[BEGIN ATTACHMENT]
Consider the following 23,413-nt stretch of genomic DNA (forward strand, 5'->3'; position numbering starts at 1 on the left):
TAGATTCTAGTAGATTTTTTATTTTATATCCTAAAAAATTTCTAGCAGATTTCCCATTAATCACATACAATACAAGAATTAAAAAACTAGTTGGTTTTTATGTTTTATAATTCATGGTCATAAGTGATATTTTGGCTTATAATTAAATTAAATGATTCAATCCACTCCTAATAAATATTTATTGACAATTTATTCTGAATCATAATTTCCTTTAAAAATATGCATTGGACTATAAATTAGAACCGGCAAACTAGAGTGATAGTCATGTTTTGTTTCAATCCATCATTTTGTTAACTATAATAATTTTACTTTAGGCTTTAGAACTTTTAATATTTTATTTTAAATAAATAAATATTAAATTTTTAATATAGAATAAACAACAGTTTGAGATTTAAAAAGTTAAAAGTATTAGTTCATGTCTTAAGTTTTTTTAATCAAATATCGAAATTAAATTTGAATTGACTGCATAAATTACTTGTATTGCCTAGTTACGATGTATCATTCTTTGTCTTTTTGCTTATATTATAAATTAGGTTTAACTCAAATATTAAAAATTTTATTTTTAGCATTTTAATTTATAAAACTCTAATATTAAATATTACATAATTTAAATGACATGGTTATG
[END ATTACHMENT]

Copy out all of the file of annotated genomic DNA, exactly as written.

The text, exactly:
Consider the following 23,413-nt stretch of genomic DNA (forward strand, 5'->3'; position numbering starts at 1 on the left):
TAGATTCTAGTAGATTTTTTATTTTATATCCTAAAAAATTTCTAGCAGATTTCCCATTAATCACATACAATACAAGAATTAAAAAACTAGTTGGTTTTTATGTTTTATAATTCATGGTCATAAGTGATATTTTGGCTTATAATTAAATTAAATGATTCAATCCACTCCTAATAAATATTTATTGACAATTTATTCTGAATCATAATTTCCTTTAAAAATATGCATTGGACTATAAATTAGAACCGGCAAACTAGAGTGATAGTCATGTTTTGTTTCAATCCATCATTTTGTTAACTATAATAATTTTACTTTAGGCTTTAGAACTTTTAATATTTTATTTTAAATAAATAAATATTAAATTTTTAATATAGAATAAACAACAGTTTGAGATTTAAAAAGTTAAAAGTATTAGTTCATGTCTTAAGTTTTTTTAATCAAATATCGAAATTAAATTTGAATTGACTGCATAAATTACTTGTATTGCCTAGTTACGATGTATCATTCTTTGTCTTTTTGCTTATATTATAAATTAGGTTTAACTCAAATATTAAAAATTTTATTTTTAGCATTTTAATTTATAAAACTCTAATATTAAATATTACATAATTTAAATGACATGGTTATG